Protestors in Egypt postponed their deadline by which they wanted Islamist President Mohamed Morsi to resign in favor of the Egyptian army's ultimatum. The Egyptian president's supporters, meanwhile, took to the streets in bigger numbers while more members of his staff quit.
Robert Siegel talks to Amr Hamzawy, founder of the Egyptian Freedom Party and a leading member of the National Salvation Front. He's a former member of the Egyptian Parliament and won election to his seat after he played a role in the revolution that overthrew former Egyptian President Hosni Mubarak.
Protests by a coalition of Islamists, secularists and leftists ousted Egyptian President Hosni Mubarak in 2011. Just two years later, some of the same protesters have overthrown the country's first democratically elected president, Mohammed Morsi.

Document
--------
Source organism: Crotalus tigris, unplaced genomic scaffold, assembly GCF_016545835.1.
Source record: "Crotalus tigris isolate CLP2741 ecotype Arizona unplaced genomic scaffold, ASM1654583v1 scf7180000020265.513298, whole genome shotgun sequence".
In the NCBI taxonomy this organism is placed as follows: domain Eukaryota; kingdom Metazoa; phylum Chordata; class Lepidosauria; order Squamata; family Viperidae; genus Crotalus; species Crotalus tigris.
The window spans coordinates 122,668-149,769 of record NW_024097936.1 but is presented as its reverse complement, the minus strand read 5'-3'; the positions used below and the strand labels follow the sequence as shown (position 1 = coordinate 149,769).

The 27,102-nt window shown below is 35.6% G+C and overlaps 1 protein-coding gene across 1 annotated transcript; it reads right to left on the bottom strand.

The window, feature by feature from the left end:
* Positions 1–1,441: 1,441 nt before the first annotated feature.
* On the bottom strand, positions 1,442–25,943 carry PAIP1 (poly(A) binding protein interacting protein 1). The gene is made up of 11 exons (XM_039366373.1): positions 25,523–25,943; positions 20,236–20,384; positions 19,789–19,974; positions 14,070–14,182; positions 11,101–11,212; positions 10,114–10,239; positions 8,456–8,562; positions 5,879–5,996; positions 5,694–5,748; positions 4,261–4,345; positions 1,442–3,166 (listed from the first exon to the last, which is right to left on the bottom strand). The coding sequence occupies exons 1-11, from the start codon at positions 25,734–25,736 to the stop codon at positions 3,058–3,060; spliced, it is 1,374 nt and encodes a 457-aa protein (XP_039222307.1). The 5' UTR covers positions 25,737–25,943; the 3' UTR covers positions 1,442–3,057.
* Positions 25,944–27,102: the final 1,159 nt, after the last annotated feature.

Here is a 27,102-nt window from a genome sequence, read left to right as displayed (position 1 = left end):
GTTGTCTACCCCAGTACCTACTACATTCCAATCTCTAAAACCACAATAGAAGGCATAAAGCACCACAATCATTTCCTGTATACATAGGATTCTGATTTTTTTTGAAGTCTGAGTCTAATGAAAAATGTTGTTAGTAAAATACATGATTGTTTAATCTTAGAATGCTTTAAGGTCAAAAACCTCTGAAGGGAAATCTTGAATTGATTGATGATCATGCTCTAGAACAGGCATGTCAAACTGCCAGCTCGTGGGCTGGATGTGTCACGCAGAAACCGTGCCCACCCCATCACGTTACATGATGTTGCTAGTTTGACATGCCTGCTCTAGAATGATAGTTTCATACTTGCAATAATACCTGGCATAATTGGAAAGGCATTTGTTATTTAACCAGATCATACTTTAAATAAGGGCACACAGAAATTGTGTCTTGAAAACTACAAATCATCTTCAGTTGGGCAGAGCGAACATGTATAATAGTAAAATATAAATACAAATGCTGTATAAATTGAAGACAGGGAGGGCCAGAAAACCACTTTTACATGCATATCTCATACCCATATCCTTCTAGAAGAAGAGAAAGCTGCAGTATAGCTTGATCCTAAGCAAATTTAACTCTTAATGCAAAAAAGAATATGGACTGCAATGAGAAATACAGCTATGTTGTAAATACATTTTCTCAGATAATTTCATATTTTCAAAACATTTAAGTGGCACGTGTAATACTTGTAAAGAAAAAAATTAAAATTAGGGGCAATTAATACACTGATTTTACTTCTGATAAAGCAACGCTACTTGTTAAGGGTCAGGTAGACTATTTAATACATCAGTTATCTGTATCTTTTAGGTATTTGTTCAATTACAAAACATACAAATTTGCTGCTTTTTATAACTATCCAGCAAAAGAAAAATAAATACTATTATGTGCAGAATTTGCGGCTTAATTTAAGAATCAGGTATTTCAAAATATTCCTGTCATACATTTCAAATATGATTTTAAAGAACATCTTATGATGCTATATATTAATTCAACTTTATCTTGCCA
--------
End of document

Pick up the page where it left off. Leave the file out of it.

In the United States, education is a right for all children. For Shabana Basij-Rasikh in Afghanistan, it was something she was willing to risk her life for. She speaks with host Michel Martin about her story, and a school she co-founded in Afghanistan that helps educate young women.
As a deadline set by the military looms, President Mohammed Morsi is being pushed to find a way to address the complaints of protesters. The army says it is not planning a coup. But Morsi's supporters say that's just what is happening.
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